When the bad agency found out that I was planning to breastfeed Cricket, they tried to talk me out of it. Agency flack Sarah had apparently heard of (but not completely understood the idea of) nipple confusion, and tried to make me feel guilty about hurting Cricket by breastfeeding. I had figured out already that they weren’t on my side, but I was incredibly angry about this particular tactic—they were worried that I would bond and not place, of course, but if feeding my son made me decide not to place then adoption wasn’t the right decision for me, and since I was choosing adoption for the same reason that I wanted to breastfeed (I wanted to do the best thing for my child), it seemed really unfair that they tried to bully me out of it. So I stopped taking their calls, and almost exclusively just talked directly to Ruth and Nora after that.
Breastfeeding was easy for me on that first day; Cricket was latched on fifteen minutes after his birth. I had no backup plans—no formula, no bottles—maybe I should have, but I was fortunate. And of course I was in an environment conducive to breastfeeding; as soon as my son was born the midwives suctioned him and rubbed him down while he lay on my chest. Then I fed him. I was lucky to have the birth that I wanted: no hospital, no drugs, no IV. Whenever he fussed, my first impulse (unless it seemed like diaper time) was to give him the boob; I have no idea whether that’s a good idea in the long term, but it worked out okay for that day. The morning of day two, all four of us took Cricket to the midwives for a checkup and to get his blood drawn, and the midwife’s assistant had to stick his heel five times. He started to scream, of course, and so the midwife suggested that I nurse him. I was extremely nervous about doing so in front of Ruth and Nora, but that didn’t seem like a good reason to refuse, so I offered him the breast, and he latched on and stopped crying. It felt like magic.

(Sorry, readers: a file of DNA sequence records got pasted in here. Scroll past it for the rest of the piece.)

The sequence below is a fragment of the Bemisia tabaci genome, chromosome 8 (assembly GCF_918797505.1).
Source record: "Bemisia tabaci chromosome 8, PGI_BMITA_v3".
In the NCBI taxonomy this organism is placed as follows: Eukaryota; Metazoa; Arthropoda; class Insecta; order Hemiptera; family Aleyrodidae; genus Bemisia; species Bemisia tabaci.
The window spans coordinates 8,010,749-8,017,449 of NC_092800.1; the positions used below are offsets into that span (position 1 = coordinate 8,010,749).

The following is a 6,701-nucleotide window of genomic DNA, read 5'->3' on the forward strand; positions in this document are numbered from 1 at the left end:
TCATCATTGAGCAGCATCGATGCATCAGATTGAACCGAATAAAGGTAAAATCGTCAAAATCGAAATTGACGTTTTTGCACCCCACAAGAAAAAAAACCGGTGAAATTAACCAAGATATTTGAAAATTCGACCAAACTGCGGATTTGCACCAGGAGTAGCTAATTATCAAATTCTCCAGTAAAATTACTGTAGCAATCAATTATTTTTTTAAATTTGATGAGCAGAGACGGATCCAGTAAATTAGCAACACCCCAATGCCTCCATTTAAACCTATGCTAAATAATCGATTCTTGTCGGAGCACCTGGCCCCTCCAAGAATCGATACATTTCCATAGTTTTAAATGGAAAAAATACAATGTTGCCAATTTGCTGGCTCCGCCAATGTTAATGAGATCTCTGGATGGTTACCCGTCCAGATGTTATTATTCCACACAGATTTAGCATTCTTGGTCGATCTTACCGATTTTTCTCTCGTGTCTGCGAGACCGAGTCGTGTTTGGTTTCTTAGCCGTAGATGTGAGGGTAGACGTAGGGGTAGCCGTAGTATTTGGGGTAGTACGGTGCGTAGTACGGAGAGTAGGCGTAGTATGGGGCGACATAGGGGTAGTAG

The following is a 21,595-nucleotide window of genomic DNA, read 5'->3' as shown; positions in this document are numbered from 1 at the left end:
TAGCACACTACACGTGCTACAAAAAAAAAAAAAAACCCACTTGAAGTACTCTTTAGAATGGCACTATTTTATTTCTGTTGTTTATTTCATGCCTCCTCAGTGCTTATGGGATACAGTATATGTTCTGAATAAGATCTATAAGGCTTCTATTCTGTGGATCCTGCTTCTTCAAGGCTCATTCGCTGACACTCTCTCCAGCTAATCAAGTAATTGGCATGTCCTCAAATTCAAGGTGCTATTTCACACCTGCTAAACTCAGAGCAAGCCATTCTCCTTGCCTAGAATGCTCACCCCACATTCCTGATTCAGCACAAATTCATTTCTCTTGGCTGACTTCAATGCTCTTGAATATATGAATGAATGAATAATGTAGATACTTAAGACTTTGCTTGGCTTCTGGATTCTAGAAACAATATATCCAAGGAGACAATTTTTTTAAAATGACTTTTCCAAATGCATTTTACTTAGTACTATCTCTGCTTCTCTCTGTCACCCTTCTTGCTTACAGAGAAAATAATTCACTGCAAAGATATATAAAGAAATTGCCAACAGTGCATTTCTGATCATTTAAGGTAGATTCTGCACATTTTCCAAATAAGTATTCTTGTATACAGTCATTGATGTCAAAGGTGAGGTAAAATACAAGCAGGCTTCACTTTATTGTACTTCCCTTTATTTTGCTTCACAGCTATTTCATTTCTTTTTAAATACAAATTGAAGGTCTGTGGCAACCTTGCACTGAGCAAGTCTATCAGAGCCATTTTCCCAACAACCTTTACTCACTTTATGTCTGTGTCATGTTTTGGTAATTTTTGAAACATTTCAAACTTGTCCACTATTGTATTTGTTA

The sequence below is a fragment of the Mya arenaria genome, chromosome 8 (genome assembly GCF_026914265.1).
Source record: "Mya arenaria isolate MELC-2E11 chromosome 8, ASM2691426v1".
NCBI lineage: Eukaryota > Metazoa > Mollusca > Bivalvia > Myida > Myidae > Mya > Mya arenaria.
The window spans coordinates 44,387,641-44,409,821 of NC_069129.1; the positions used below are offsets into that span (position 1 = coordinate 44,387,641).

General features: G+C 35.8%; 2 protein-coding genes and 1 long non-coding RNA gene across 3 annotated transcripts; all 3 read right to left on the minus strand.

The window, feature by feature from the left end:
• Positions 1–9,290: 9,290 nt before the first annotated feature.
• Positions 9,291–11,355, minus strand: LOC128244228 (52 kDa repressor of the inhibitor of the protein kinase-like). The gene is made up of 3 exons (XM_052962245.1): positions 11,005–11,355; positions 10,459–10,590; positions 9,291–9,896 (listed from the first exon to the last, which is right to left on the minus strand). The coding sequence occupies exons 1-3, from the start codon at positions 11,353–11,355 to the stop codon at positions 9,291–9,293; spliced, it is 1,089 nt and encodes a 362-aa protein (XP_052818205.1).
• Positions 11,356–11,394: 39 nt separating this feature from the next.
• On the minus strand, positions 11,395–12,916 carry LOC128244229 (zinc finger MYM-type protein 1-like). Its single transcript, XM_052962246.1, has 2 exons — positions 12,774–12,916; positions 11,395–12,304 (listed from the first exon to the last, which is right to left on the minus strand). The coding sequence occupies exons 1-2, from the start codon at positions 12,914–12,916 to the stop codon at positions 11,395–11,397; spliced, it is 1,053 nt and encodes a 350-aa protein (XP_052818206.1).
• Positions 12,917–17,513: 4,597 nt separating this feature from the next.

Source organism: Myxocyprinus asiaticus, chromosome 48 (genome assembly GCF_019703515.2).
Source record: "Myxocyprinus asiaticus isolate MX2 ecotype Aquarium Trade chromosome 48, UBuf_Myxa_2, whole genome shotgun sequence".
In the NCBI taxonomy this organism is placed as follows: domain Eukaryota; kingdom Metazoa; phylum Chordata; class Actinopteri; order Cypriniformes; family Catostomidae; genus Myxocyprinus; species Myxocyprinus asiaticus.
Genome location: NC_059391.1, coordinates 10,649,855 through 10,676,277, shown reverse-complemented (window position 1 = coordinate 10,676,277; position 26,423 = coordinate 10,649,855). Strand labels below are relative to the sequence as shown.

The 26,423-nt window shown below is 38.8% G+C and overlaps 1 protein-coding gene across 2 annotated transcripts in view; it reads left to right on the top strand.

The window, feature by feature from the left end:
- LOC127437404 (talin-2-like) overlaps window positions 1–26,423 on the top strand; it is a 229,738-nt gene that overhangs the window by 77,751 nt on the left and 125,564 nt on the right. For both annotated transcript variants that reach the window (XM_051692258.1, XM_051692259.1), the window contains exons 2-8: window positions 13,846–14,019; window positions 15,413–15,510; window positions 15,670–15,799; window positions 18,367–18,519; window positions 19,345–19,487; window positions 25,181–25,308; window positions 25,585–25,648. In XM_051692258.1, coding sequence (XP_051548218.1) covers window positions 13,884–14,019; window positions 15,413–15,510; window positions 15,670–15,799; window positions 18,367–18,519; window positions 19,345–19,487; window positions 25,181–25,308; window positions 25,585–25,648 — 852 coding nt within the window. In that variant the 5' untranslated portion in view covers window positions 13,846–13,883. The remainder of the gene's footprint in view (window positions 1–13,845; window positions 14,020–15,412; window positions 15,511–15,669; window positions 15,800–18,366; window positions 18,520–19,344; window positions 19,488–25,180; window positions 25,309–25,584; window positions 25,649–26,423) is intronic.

After the relinquishment, we didn’t see Cricket or his parents again for five and a half months. When we were visiting in their hotel room, Cricket dove for my chest several times. I was actually still (barely, barely) lactating—my breasts didn’t give up for months. They had almost dried up after a month (a month that included me hearing babies cry and soaking though shirts, embarrassing my father), but then didn’t completely dry up for something like seven months. But at the time I made a joke about him liking the graphic on my t-shirt…because I was worried that he could smell milk and had an interest. I felt sort of guilty. Cricket had trouble with formula for months, fussing and angry and spitting up; he went through a few different varieties before settling on one brand and a supplement of flax seed oil. At this last visit, when Cricket leaned into my chest in a way that Ruth says he’s never done before, it reawakened my breastfeeding guilt. Is that why? Does he remember?
I can’t say that I really regret breastfeeding; if I never have a child of my own that I can keep, it would be very hard for me to have never breastfed my only son. But I worry that it was the right thing for me and not for him—that it made bottlefeeding harder for him, that it gave him another thing to miss. I have a very hard time acknowledging that there’s any loss for Cricket in his adoption. This is the only one that I can clearly identify right now, and I’m not sure that it’s real. I have a pretty romantic view of breastfeeding. Is it more of a loss to never breastfeed, or to have that experience only briefly and then never again?